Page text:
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Shut This Door That Means You

Shut This Door That Means You

Vance, a trapper boy, 15 years old. Has trapped for several years in a West Virginia coal mine at 75 cents a day for 10 hours work. All he does is to open and shut this door: most of the time he sits here idle, waiting for the cars to come. On account of the intense darkness in the mine, the hieroglyphics on the door were not visible until plate was developed. September 1908. View full size. Photograph and caption by Lewis Wickes Hine.

One trapper's description of the job, which paid about $1.60 a day:

Trappers were responsible for opening and closing the underground ventilation doors. In those old mines, they had a system of doors between sections to direct the flow of air. Air was supposed to go up the main haulage and back to the fan. So a trapper sat all day by his door with an oil lamp on his cap. There was a "manhole" - a shelter hole in the wall by the track. The motorman would blink his light at me, and I'd throw the switch and open the door for him. Then, I'd jump into the manway until he was past, and run out and close the door. A trip would come along about every hour. Was I bored or lonely? Well, it was my job.


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The picture that the son thinks was Vance's high school graduation photo is in itself unusual. In 1911 graduating from high school was an accomplishment for a W.Va. coal miner. However, it does explain his election to the Clarksburg Trades and Labor Council as Secretary/Treasurer.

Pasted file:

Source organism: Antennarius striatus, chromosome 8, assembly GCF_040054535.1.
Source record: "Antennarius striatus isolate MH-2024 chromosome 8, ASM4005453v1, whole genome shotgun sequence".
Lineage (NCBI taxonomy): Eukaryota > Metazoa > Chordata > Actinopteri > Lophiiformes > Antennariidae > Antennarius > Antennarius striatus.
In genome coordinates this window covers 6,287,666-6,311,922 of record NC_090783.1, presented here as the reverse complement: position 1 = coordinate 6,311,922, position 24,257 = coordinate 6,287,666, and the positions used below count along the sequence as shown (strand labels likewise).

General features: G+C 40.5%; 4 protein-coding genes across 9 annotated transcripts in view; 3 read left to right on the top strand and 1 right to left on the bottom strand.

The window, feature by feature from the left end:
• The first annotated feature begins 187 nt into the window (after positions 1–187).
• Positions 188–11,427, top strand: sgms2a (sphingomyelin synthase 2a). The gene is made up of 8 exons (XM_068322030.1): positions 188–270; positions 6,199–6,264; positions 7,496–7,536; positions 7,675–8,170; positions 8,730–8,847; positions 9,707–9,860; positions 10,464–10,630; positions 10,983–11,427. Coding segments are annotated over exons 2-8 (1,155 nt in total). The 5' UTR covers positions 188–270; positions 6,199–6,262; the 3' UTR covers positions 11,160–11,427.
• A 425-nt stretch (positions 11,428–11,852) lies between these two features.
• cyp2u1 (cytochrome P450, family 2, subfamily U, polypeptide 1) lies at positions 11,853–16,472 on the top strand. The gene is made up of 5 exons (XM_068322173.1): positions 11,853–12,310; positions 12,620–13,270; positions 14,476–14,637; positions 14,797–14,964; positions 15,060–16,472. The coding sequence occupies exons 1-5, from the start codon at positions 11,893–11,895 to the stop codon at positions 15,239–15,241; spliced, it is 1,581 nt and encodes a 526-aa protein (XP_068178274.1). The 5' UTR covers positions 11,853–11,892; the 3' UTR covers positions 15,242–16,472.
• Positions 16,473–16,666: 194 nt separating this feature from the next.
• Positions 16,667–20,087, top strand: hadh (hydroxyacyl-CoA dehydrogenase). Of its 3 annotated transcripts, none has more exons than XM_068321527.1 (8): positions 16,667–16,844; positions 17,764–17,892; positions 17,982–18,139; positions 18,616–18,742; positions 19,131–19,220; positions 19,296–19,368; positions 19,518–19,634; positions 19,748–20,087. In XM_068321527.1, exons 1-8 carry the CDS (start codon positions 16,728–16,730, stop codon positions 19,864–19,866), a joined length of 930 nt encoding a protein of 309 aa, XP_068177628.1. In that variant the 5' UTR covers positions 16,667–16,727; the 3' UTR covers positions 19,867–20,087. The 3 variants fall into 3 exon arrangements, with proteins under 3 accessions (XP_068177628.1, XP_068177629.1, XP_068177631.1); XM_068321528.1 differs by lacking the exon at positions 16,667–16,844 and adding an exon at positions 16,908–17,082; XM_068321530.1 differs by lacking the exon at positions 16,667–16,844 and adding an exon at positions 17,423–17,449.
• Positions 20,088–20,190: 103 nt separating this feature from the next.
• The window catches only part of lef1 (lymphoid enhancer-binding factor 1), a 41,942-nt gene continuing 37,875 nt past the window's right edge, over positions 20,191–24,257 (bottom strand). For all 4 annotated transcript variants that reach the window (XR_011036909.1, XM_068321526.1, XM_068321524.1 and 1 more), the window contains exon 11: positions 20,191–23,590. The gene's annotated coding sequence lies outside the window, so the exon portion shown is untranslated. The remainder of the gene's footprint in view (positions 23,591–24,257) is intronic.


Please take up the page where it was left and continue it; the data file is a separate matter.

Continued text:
Thank you Joe Manning for another insightful look at the past.

Vance, The Trapper Boy: 1908

This is Joe Manning, of the Lewis Hine Project. I have completed my story about Vance Palmer. I interviewed two of his children and obtained some family photos of Vance.

Vance, trapper boy

Vance Swisher Palmer was born September 16, 1893. After working in the mine as a boy, he worked the rest of his life as a glass cutter for the Pittsburgh Plate Glass Company in Clarksburg, West Virginia. In the 1920s, he served as secretary of the West Virginia Farmer-Labor party. He died in Clarksburg on August 20, 1945. Surviving were his wife and four children. I interviewed his daughter and will publish excerpts at a later date on my Lewis Hine Project website.

Canary in a coal mine

Don't scare the birds

Vance van Gogh

After looking at this for about the zillionth time I see that trapper boy Vance is the artist here - he signed the door drawing with both his initials (V.P.) and his full name, Vance Palmer. Kind of sad to imagine him chalk-drawing all by himself by the light of his hat-candle.


My grandfather started out as a Trapper boy in 1890 at the age of eight in PA. He was in the third grade and had to go to work because his father had been blacklisted for trying to start a union. The family spent the winter of 1890 living in a half-tent as they had been evicted from company housing. Finally quit the 'mines' in 1935.

Lonely and dangerous

Here's a short death notice published in 1912 in The Pointer in Riverdale, Illinois:

"Herrin — Oliver Fraser, 20, a trapper boy in a mine, was killed when a runaway car struck the trap door and knocked him in front-of the car."


So lonely it must have been.

incredible photo

Thanks, photo it is incredible.

Tamara Razov.

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